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Retinopathy, retinal measurements improve predictive value of existing CVD risk factors

Tristan Manalac
04 Jun 2017

Incorporating retinal microvascular parameters and retinopathy substantially improves the predictive value of existing risk factors for cardiovascular disease (CVD) in individuals with diabetes, reports a new prospective cohort study.

“The addition of retinal and serum biomarkers markers significantly improved the predictive value of models compared to traditional risk factors alone, with the addition of retinal parameters proving to be stronger predictors of CVD compared with serum biomarkers of [high-sensitivity C-reactive protein (hsCRP)] and [estimated glomerular filtration rate (eGFR)],” the investigators wrote.

Nonfasting blood samples from 709 diabetes patients enrolled in the Singapore Malay Eye Study (SiMES) were used to create the CVD prediction model which was then verified against 425 fasting blood samples from diabetics enrolled in the Singapore Prospective Study Program (SP2).

Retinopathy and retinal microvasculature, presented as central retinal artery (CRAE) and central retinal vein (CRVE) equivalents, were measured using digital fundus photography. These were then included and tested against established risk factors such as serum lipid biomarkers, eGFR, smoking, BMI and blood pressure.

Overall, the SiMES cohort had significantly higher smokers (p=0.05), hypertensives (p<0.001), systolic blood pressure (SBP; p<0.001), total and low-density lipoprotein cholesterol (LDL-C; p<0.001 for both), HbA1c (p<0.001), eGFR (p<0.001) and percentage of females (p=0.004) compared with the SP2 cohort. There were no significant differences in terms of CRAE, CRVE and hs-CRP. [Sci Rep 2017;7:41492]

Over a mean follow-up period of 6.1 (0.2 to 7.1) years, 86 CVD cases (12.1 percent) were reported in the SiMES cohort. Of these, 16 were of mixed origins, 19 were deaths, 22 were strokes and 29 were myocardial infarctions (MI).

On the other hand, 31 CVD cases (7.3 percent) were reported in the 5.78 (0.29 to 7.18)-year follow-up of the SP2 cohort. Deaths were reported in 4 cases, strokes and mixed aetiology in 7 each, and MIs in 13. While there were significantly more CVD events in the SiMES cohort (p=0.01), there were no statistically significant differences in terms of MI (p=0.298) or stroke (p=0.187).

Including hs-CRP (hazard ratio [HR], 1.41; 95 percent CI, 1.10 to 1.79) and eGFR (HR, 1.02; 1.01 to 1.03), both significantly correlated with CVD risk, moderately improving the reference model with a C statistic of 0.747 (p=0.0556). Adding only retinal measures marginally improved the C statistic further to 0.751 (p=0.0542).

However, including hs-CRP (HR, 1.43; 1.12 to 1.82), eGFR (HR, 1.01; 1.01 to 1.03) and presence of retinopathy (HR, 1.94; 1.17 to 3.21), with all tied to CVD risk, significantly improved the discriminative value of the model resulting in a C statistic of 0.751 (p=0.011).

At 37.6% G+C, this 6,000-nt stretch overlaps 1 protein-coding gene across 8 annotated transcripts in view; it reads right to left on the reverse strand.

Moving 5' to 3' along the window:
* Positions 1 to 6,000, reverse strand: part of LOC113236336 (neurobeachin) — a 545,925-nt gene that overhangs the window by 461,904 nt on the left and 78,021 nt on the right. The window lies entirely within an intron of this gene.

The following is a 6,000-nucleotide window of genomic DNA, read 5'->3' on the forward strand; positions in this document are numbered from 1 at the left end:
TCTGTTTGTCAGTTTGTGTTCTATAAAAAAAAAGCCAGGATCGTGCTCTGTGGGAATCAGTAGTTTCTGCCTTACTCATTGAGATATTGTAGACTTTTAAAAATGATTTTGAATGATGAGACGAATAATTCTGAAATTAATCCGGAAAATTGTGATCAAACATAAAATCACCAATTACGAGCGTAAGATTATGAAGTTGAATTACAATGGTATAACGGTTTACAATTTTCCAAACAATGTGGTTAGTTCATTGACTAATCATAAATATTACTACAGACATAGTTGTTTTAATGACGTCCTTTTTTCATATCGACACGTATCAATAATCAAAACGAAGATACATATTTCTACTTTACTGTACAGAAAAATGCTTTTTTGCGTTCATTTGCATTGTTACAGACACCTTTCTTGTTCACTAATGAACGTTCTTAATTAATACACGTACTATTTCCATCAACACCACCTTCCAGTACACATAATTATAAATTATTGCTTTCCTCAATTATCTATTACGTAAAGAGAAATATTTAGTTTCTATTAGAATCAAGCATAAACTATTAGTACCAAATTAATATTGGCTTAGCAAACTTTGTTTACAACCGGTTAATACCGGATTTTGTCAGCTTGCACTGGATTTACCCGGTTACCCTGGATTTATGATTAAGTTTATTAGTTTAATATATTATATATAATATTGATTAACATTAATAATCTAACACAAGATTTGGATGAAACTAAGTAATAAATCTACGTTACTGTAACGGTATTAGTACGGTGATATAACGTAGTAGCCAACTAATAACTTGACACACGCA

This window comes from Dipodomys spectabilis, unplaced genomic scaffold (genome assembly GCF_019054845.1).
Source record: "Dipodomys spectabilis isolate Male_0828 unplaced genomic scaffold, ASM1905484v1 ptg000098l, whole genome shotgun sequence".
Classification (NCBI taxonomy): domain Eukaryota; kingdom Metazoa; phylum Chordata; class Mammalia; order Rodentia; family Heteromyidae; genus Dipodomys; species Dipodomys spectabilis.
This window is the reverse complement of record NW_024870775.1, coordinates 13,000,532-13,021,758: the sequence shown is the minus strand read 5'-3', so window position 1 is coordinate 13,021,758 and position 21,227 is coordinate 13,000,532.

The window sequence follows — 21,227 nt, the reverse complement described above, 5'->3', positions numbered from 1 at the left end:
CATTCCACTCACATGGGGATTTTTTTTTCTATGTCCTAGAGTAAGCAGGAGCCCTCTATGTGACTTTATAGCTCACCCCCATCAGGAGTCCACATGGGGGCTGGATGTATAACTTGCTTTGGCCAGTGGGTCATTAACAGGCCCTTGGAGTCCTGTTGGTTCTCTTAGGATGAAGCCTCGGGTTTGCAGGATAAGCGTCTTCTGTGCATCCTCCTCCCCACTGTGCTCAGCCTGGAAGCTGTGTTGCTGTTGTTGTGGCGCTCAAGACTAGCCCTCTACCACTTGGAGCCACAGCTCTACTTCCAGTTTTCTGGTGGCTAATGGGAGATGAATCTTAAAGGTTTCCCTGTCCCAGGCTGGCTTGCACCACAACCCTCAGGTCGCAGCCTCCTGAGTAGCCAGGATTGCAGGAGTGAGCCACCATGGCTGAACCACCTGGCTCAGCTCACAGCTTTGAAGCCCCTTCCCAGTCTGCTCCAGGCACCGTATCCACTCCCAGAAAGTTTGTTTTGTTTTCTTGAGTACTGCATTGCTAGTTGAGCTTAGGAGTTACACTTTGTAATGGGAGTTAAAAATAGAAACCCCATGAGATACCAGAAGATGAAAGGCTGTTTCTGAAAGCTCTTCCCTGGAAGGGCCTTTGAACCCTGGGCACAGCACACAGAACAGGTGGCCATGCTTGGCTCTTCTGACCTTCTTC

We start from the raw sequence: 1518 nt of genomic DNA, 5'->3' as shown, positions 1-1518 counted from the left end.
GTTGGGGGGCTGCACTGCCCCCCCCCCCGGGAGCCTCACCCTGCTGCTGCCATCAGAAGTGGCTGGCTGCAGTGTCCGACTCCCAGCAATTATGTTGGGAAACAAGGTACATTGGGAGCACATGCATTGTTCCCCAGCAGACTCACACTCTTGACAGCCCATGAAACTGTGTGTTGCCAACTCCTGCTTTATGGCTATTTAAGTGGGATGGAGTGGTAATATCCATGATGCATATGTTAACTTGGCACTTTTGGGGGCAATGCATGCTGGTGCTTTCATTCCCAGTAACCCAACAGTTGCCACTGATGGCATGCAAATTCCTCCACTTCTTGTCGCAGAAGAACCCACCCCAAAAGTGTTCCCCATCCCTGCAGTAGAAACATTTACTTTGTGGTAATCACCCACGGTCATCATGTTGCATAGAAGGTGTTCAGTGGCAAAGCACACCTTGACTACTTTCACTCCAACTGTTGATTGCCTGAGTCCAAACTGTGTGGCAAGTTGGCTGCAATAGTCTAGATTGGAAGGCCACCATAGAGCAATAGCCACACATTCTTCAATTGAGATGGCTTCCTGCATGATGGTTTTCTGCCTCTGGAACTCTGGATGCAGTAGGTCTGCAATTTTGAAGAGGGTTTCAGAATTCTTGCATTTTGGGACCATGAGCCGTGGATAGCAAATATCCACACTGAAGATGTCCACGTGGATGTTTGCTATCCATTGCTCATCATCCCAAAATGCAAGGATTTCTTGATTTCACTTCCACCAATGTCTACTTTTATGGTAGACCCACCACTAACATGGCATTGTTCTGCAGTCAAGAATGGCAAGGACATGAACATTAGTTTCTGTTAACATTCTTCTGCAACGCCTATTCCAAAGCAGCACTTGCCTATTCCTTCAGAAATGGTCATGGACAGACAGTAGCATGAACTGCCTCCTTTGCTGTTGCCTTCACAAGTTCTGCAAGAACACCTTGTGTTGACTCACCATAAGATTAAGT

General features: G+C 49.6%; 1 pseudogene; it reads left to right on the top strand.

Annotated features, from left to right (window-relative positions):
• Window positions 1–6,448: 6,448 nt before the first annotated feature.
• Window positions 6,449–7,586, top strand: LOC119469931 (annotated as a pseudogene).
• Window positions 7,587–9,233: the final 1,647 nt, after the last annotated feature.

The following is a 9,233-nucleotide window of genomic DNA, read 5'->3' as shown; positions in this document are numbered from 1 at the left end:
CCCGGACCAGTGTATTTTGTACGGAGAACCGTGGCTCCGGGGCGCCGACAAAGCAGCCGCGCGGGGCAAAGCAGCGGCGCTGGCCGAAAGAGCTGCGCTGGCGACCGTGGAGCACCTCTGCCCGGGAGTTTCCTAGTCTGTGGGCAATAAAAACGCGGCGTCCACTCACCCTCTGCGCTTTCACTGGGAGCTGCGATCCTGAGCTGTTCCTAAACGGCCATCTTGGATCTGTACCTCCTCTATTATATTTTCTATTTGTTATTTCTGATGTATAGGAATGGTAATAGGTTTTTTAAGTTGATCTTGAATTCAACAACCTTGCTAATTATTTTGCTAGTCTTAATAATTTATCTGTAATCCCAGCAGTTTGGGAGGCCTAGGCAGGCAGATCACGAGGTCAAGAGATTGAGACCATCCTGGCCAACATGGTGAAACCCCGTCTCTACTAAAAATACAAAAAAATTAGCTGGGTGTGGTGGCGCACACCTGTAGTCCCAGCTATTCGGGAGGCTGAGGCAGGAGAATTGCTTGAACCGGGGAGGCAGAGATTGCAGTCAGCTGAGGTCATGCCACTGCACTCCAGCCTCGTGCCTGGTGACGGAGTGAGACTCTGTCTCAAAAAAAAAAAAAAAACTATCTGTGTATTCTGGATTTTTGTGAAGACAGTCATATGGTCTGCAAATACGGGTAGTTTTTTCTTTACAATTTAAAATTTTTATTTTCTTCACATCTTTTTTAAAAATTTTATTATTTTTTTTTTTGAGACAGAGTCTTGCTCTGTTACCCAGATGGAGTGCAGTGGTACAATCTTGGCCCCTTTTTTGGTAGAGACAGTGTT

The final model included all factors including hs-CRP (HR, 1.41; 1.10 to 1.81), eGFR (HR, 1.01; 1.01 to 1.02), retinopathy (HR, 2.04; 1.27 to 3.28) and CRAE (HR, 1.35; 1.04 to 1.83), all of which correlated significantly with CVD risk. This resulted in a statistically improved C statistic of 0.774 (p=0.003) compared to the reference model.

Validation of the final model against the SP2 cohort showed generally similar trends and magnitudes of the HRs except for retinopathy (HR, 0.98; 0.42 to 2.28), which lost its significance and CRVE (HR, 2.15; 1.38 to 3.32), which gained significance. The C statistic improved further from 0.763 to 0.813 (p=0.045) compared to the reference model in SP2.

Existing literature has established the correlative relationship between changes in retinal vasculature and CVD-related and all-cause mortality, thus potentially implicating them in alterations in the circulation of larger systems, the authors wrote.

Similarly, changes in the microcirculatory systems in the context of diabetes have been extensively studied. The current literature “suggests that retinopathy and retinal microvascular changes are sensitive markers of microvascular dysfunction related to CVD in patients with diabetes,” they explained.

Thus, the current study synthesized these bodies of knowledge, testing for the association between CVD and retinal measurements in diabetics, and used them in the construction of externally-validated and generalized predictive models.

“[W]e demonstrated that an assessment of retinopathy and retinal microvascular measures captured from retinal photographs provides prognostic information on risk of CVD and significantly improves CVD risk stratification when incorporated into established risk models in persons with diabetes,” the investigators said.

“We also demonstrated that a ‘multiple marker’ approach might be better than traditional risk scores for CVD prediction in patients with diabetes,” they added.

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